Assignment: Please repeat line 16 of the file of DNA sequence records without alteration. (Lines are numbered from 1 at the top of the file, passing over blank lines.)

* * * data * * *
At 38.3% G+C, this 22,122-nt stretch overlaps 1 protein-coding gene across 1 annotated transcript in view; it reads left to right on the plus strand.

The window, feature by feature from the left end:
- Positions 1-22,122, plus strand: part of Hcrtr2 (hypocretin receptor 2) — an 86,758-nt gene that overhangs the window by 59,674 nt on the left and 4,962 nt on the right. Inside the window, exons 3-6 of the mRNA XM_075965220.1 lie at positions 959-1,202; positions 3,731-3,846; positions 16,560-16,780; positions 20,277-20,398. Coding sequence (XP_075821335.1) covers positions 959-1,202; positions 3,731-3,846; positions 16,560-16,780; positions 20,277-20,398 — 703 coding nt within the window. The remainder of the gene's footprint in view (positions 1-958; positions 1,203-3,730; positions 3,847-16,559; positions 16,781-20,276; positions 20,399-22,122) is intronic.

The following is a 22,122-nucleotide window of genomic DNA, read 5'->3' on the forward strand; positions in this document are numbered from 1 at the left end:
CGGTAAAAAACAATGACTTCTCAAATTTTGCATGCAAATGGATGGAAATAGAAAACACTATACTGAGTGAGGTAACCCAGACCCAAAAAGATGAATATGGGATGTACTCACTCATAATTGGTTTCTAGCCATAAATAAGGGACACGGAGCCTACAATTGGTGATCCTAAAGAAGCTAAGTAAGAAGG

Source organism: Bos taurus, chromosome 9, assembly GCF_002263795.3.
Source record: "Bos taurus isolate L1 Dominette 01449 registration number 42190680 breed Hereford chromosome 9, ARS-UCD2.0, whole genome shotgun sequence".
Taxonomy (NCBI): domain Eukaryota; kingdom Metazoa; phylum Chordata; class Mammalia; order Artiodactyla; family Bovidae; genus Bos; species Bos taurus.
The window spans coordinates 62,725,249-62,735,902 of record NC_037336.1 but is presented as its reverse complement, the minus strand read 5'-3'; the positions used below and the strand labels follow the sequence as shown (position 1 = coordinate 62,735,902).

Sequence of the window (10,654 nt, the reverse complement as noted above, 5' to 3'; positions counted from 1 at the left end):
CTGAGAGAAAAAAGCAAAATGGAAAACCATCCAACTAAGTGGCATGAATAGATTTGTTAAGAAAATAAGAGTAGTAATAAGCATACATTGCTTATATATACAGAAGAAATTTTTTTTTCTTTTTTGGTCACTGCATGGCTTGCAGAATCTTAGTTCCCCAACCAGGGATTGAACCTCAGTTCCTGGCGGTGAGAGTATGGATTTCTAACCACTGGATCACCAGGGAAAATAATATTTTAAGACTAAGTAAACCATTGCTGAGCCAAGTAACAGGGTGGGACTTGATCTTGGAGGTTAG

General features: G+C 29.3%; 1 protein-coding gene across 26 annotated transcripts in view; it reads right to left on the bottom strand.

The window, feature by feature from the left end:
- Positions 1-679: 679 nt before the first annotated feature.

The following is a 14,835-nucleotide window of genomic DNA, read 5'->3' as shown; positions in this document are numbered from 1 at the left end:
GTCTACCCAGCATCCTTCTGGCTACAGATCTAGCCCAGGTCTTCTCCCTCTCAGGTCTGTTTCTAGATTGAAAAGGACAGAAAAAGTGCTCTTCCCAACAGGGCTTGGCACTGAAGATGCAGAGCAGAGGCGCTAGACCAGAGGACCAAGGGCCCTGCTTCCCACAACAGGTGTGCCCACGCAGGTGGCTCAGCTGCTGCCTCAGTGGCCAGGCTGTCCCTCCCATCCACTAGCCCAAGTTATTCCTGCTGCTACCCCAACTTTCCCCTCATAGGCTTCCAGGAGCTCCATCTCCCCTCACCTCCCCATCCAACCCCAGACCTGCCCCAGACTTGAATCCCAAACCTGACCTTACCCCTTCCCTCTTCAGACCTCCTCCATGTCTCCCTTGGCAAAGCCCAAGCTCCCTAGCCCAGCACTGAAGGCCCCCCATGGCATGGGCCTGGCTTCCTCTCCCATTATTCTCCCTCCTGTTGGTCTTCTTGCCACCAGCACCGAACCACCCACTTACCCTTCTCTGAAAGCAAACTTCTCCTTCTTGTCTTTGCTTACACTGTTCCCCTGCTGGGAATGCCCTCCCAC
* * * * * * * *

GTCTACCCAGCATCCTTCTGGCTACAGATCTAGCCCAGGTCTTCTCCCTCTCAGGTCTGTTTCTAGATTGAAAAGGACAGAAAAAGTGCTCTTCCCAACAGGGCTTGGCACTGAAGATGCAGAGCAGAGGCGCTAGACCAGAGGACCAAGGGCCCTGCTTCCCACAACAGGTGTGCCCACGCAGGTGGCTCAGCTGCTGCCTCAGTGGCCAGGCTGTCCCTCCCATCCACTAGCCCAAGTTATTCCTGCTGCTACCCCAACTTTCCCCTCATAGGCTTCCAGGAGCTCCATCTCCCCTCACCTCCCCATCCAACCCCAGACCTGCCCCAGACTTGAATCCCAAACCTGACCTTACCCCTTCCCTCTTCAGACCTCCTCCATGTCTCCCTTGGCAAAGCCCAAGCTCCCTAGCCCAGCACTGAAGGCCCCCCATGGCATGGGCCTGGCTTCCTCTCCCATTATTCTCCCTCCTGTTGGTCTTCTTGCCACCAGCACCGAACCACCCACTTACCCTTCTCTGAAAGCAAACTTCTCCTTCTTGTCTTTGCTTACACTGTTCCCCTGCTGGGAATGCCCTCCCAC